Byline: Amy Rosewater; Special for USA TODAY
Sarah Fisher was cruising along in her motor home somewhere in the middle of Wyoming. She was not exactly sure where she was. The reception on her cellphone kept crackling. She and her chocolate Labrador were on their way to Sacramento.
She didn't have a great road map, but she had a newfound direction in her life.
No longer racing Indy cars after nearly five roller-coaster years in the IRL, Fisher has embarked on a new career -- racing stock cars in NASCAR's Grand National West Series. She's teamed with Richard Childress, best known as the man who owned Dale Earnhardt's ride, and could run in a couple of Busch Series events this season.
"It looks like I'm taking a step down," said Fisher, who this season will race in places like Roseburg, Ore., instead of being on the starting grid at the Indy 500. "But I've never driven a stock car before this year. I'm not ready for Busch or Cup racing yet. I need to develop here."
Once the poster child of the IRL -- she was deemed the most popular driver in the series -- Fisher found it difficult to muster expensive sponsorship deals to continue racing in open-wheel cars. She attended a Chevrolet function in Washington, D.C., about a year ago and chatted with Childress about racing in cars with fenders.
What started as a casual conversation wound up turning into a three-year contract. Fisher is driving for team owner Bill McAnally under Childress' guidance.
"It was kind of coincidental that this happened," Fisher said and then chuckled. "It's partly Chevy's fault."
When Fisher first emerged in the IRL she was a bright-eyed 19-year-old. The series initially looked for young American drivers who could race on oval courses and wanted to create an affordable place for open-wheel racing.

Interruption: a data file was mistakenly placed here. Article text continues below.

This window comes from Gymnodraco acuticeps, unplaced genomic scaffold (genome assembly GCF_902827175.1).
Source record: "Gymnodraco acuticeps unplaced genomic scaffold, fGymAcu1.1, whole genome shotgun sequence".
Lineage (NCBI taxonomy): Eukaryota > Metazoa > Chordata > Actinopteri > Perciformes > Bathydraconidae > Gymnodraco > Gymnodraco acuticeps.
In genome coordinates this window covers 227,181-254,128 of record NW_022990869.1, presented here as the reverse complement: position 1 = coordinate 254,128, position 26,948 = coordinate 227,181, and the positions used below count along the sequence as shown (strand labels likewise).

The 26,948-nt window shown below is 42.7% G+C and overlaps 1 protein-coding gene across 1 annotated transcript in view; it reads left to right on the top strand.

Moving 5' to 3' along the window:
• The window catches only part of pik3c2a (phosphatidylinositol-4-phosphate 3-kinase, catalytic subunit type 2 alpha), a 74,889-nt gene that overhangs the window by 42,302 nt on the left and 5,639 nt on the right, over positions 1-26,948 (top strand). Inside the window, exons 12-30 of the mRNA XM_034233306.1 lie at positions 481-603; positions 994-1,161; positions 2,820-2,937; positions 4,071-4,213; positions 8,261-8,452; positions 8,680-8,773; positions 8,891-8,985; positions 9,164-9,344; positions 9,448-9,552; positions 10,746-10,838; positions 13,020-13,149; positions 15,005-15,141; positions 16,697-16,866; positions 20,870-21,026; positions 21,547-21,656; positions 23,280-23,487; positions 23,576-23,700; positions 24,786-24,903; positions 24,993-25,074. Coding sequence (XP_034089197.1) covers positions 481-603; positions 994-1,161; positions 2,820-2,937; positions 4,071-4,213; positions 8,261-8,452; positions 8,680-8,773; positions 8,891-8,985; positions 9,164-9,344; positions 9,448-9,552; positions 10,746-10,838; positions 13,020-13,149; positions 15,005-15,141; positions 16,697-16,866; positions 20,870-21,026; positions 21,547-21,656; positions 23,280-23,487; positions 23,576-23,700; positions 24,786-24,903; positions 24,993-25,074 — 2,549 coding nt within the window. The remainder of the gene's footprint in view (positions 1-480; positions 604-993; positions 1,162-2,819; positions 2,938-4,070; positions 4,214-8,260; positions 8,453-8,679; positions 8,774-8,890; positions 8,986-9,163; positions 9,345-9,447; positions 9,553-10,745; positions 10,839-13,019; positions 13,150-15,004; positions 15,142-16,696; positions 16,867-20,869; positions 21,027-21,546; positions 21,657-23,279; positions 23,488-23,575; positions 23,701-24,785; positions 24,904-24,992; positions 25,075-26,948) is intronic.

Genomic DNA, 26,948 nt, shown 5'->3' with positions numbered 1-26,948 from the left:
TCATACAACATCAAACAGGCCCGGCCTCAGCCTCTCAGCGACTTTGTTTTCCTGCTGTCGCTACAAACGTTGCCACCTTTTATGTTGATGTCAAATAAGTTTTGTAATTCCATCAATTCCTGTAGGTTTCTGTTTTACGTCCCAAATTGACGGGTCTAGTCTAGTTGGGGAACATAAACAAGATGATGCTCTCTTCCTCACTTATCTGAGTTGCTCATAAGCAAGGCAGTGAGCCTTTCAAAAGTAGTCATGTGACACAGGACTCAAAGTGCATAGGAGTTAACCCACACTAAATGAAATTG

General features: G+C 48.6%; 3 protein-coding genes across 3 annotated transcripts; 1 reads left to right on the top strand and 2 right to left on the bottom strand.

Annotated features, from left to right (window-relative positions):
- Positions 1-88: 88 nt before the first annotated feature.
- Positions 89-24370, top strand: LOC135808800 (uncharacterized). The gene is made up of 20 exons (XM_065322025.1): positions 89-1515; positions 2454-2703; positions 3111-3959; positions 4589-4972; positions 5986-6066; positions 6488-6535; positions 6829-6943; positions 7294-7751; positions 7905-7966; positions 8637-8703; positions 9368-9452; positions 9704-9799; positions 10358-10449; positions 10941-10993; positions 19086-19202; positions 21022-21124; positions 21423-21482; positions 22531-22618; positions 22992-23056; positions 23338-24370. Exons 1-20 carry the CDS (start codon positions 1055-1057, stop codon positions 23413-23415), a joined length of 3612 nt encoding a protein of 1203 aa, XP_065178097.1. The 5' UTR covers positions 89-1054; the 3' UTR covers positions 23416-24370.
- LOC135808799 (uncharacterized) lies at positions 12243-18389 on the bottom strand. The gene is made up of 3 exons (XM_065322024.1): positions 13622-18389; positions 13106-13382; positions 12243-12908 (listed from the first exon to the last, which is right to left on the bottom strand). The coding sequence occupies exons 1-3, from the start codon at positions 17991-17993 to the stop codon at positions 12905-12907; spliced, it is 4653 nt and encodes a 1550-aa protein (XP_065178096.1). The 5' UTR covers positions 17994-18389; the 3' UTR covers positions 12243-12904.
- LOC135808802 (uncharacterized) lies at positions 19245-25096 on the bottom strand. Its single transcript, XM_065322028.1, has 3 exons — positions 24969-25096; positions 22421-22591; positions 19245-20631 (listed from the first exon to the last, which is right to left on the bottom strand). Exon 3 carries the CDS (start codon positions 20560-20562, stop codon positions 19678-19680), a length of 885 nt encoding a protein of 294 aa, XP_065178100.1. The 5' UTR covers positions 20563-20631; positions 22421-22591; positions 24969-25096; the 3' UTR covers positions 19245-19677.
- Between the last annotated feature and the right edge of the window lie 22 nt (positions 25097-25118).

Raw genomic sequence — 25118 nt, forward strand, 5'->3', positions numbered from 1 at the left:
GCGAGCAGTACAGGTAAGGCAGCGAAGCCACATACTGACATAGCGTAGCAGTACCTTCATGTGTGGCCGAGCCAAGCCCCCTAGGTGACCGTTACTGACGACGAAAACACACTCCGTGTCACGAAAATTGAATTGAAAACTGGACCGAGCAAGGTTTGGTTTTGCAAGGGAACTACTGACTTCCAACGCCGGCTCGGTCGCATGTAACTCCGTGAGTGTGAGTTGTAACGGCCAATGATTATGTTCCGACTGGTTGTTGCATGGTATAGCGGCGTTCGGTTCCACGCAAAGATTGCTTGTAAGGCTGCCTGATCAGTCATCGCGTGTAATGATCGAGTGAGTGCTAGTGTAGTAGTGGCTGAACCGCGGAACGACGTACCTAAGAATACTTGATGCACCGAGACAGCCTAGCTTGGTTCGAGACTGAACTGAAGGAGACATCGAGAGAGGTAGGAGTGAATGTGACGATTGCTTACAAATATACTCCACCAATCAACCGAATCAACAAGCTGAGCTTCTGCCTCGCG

Now the series has many foreign drivers and has even added road courses to the schedule. Sponsorships are difficult to land, and Fisher couldn't land a consistent ride -- even though she claimed the pole in Kentucky in 2002 and scored two podium finishes. She's backed by Levi Strauss and Domino's Pizza in her new Chevrolet.
"I can't say anything bad about the IRL because they jump-started my career," Fisher said. "But now it seems different than it was when it started. Personally, I don't like where they're at now, but I think that they'll do well."
Fisher grew up in Commercial Point, Ohio, not far from Columbus and always dreamed of racing in the Indy 500. Her dream came true in May of 2000, and she wound up making five starts at the Brickyard. She never finished better than 21st.
Although Fisher always envisioned racing open-wheel cars, she said she always followed stock car racing on TV. So even though her IRL career didn't take off quite the way she had hoped -- and she hasn't ruled out a possible return someday -- she's excited about racing in NASCAR.
"The fact that I'm tied to a winning team means so much," Fisher said. "To have Richard Childress believe in a girl . . . that he wants me to succeed means so much. I mean, he calls me back on the same day that I call him."
Fisher has driven in just one NASCAR West race this season, placing 20th in her debut in Phoenix. Her next race is April 9 at Mesa Marin Raceway in Bakersfield, Calif. Leading up to that event, she's spending a lot of her time testing at tracks throughout California just to acclimate herself with the stock cars.
"I thought it was going to be a tougher transition," Fisher said. "I have really great teachers, great people who are willing to take time to teach me techniques."
Among the people who have helped her with this transition are Nextel Cup driver Kevin Harvick and his wife, DeLana. DeLana's father, John Linville, had Fisher drive in a Late Model car for him, and then Childress worked out the deal for Fisher to race for McAnally.
One adjustment Fisher is learning to make is that the stock cars are so much slower than Indy cars, which can reach speeds of about 230 mph.
"But the challenge is not the speed anymore," Fisher said. "It's how do I change my driving style to make the car go fast? That's the fun in it anymore."
PHOTO, B/W, Roy Dabner, AP